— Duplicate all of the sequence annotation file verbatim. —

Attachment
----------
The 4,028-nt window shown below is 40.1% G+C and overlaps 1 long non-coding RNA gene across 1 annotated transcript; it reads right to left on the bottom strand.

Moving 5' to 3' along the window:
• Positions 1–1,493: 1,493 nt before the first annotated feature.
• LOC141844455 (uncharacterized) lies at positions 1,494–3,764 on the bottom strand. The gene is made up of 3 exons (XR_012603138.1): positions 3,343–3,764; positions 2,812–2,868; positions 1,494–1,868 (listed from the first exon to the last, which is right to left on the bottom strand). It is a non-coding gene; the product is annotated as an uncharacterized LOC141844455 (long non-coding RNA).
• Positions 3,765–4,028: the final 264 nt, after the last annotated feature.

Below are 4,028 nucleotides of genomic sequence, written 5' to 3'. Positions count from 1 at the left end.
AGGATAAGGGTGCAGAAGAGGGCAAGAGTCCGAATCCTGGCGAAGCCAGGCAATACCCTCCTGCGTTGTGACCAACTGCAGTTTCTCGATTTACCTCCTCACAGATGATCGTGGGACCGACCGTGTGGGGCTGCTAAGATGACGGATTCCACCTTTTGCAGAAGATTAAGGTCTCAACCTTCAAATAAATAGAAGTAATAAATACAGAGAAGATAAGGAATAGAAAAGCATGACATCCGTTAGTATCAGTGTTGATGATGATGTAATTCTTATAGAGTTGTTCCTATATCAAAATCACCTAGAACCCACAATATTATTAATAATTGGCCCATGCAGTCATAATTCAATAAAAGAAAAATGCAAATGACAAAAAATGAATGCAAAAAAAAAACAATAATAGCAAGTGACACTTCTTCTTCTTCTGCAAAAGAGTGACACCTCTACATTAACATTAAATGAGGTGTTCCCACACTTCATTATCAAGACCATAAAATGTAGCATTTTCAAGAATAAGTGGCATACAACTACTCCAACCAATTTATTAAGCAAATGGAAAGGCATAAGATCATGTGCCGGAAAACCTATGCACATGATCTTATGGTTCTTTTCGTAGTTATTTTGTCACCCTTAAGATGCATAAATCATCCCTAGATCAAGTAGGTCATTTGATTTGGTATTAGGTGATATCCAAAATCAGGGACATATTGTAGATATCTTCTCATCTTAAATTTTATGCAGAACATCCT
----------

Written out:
The 4,028-nt window shown below is 40.1% G+C and overlaps 1 long non-coding RNA gene across 1 annotated transcript; it reads right to left on the bottom strand.

Moving 5' to 3' along the window:
• Positions 1–1,493: 1,493 nt before the first annotated feature.
• LOC141844455 (uncharacterized) lies at positions 1,494–3,764 on the bottom strand. The gene is made up of 3 exons (XR_012603138.1): positions 3,343–3,764; positions 2,812–2,868; positions 1,494–1,868 (listed from the first exon to the last, which is right to left on the bottom strand). It is a non-coding gene; the product is annotated as an uncharacterized LOC141844455 (long non-coding RNA).
• Positions 3,765–4,028: the final 264 nt, after the last annotated feature.

Below are 4,028 nucleotides of genomic sequence, written 5' to 3'. Positions count from 1 at the left end.
AGGATAAGGGTGCAGAAGAGGGCAAGAGTCCGAATCCTGGCGAAGCCAGGCAATACCCTCCTGCGTTGTGACCAACTGCAGTTTCTCGATTTACCTCCTCACAGATGATCGTGGGACCGACCGTGTGGGGCTGCTAAGATGACGGATTCCACCTTTTGCAGAAGATTAAGGTCTCAACCTTCAAATAAATAGAAGTAATAAATACAGAGAAGATAAGGAATAGAAAAGCATGACATCCGTTAGTATCAGTGTTGATGATGATGTAATTCTTATAGAGTTGTTCCTATATCAAAATCACCTAGAACCCACAATATTATTAATAATTGGCCCATGCAGTCATAATTCAATAAAAGAAAAATGCAAATGACAAAAAATGAATGCAAAAAAAAAACAATAATAGCAAGTGACACTTCTTCTTCTTCTGCAAAAGAGTGACACCTCTACATTAACATTAAATGAGGTGTTCCCACACTTCATTATCAAGACCATAAAATGTAGCATTTTCAAGAATAAGTGGCATACAACTACTCCAACCAATTTATTAAGCAAATGGAAAGGCATAAGATCATGTGCCGGAAAACCTATGCACATGATCTTATGGTTCTTTTCGTAGTTATTTTGTCACCCTTAAGATGCATAAATCATCCCTAGATCAAGTAGGTCATTTGATTTGGTATTAGGTGATATCCAAAATCAGGGACATATTGTAGATATCTTCTCATCTTAAATTTTATGCAGAACATCCT